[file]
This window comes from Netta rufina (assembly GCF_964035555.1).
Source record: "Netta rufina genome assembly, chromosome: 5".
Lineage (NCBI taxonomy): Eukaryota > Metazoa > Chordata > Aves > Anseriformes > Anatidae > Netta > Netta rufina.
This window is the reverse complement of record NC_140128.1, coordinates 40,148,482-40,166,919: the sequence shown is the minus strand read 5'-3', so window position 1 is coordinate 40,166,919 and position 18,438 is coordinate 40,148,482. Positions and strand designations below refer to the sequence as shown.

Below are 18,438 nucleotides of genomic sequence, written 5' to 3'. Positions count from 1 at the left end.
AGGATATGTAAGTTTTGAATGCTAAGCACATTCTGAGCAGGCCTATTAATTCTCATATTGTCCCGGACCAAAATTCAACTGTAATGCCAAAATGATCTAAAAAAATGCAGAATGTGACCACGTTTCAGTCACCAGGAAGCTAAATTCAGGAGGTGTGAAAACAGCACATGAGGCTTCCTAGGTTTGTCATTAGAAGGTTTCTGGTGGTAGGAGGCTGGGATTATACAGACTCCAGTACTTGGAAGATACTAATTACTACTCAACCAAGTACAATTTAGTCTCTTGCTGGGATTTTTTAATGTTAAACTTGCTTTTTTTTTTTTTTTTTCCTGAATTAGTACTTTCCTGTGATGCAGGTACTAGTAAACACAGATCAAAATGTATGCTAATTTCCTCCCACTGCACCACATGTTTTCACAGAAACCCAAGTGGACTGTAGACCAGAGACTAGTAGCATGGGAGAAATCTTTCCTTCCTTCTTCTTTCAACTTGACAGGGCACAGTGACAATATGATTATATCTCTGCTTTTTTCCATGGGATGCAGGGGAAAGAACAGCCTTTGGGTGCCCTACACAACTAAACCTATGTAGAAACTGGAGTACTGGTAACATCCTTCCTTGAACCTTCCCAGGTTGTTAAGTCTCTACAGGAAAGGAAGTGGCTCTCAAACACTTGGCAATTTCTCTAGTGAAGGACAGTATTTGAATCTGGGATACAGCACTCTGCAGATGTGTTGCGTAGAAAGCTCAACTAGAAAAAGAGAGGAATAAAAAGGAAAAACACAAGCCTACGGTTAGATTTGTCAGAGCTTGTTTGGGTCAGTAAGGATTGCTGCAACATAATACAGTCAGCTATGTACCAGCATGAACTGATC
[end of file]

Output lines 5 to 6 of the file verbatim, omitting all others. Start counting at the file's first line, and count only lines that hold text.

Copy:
Below are 18,438 nucleotides of genomic sequence, written 5' to 3'. Positions count from 1 at the left end.
AGGATATGTAAGTTTTGAATGCTAAGCACATTCTGAGCAGGCCTATTAATTCTCATATTGTCCCGGACCAAAATTCAACTGTAATGCCAAAATGATCTAAAAAAATGCAGAATGTGACCACGTTTCAGTCACCAGGAAGCTAAATTCAGGAGGTGTGAAAACAGCACATGAGGCTTCCTAGGTTTGTCATTAGAAGGTTTCTGGTGGTAGGAGGCTGGGATTATACAGACTCCAGTACTTGGAAGATACTAATTACTACTCAACCAAGTACAATTTAGTCTCTTGCTGGGATTTTTTAATGTTAAACTTGCTTTTTTTTTTTTTTTTTCCTGAATTAGTACTTTCCTGTGATGCAGGTACTAGTAAACACAGATCAAAATGTATGCTAATTTCCTCCCACTGCACCACATGTTTTCACAGAAACCCAAGTGGACTGTAGACCAGAGACTAGTAGCATGGGAGAAATCTTTCCTTCCTTCTTCTTTCAACTTGACAGGGCACAGTGACAATATGATTATATCTCTGCTTTTTTCCATGGGATGCAGGGGAAAGAACAGCCTTTGGGTGCCCTACACAACTAAACCTATGTAGAAACTGGAGTACTGGTAACATCCTTCCTTGAACCTTCCCAGGTTGTTAAGTCTCTACAGGAAAGGAAGTGGCTCTCAAACACTTGGCAATTTCTCTAGTGAAGGACAGTATTTGAATCTGGGATACAGCACTCTGCAGATGTGTTGCGTAGAAAGCTCAACTAGAAAAAGAGAGGAATAAAAAGGAAAAACACAAGCCTACGGTTAGATTTGTCAGAGCTTGTTTGGGTCAGTAAGGATTGCTGCAACATAATACAGTCAGCTATGTACCAGCATGAACTGATC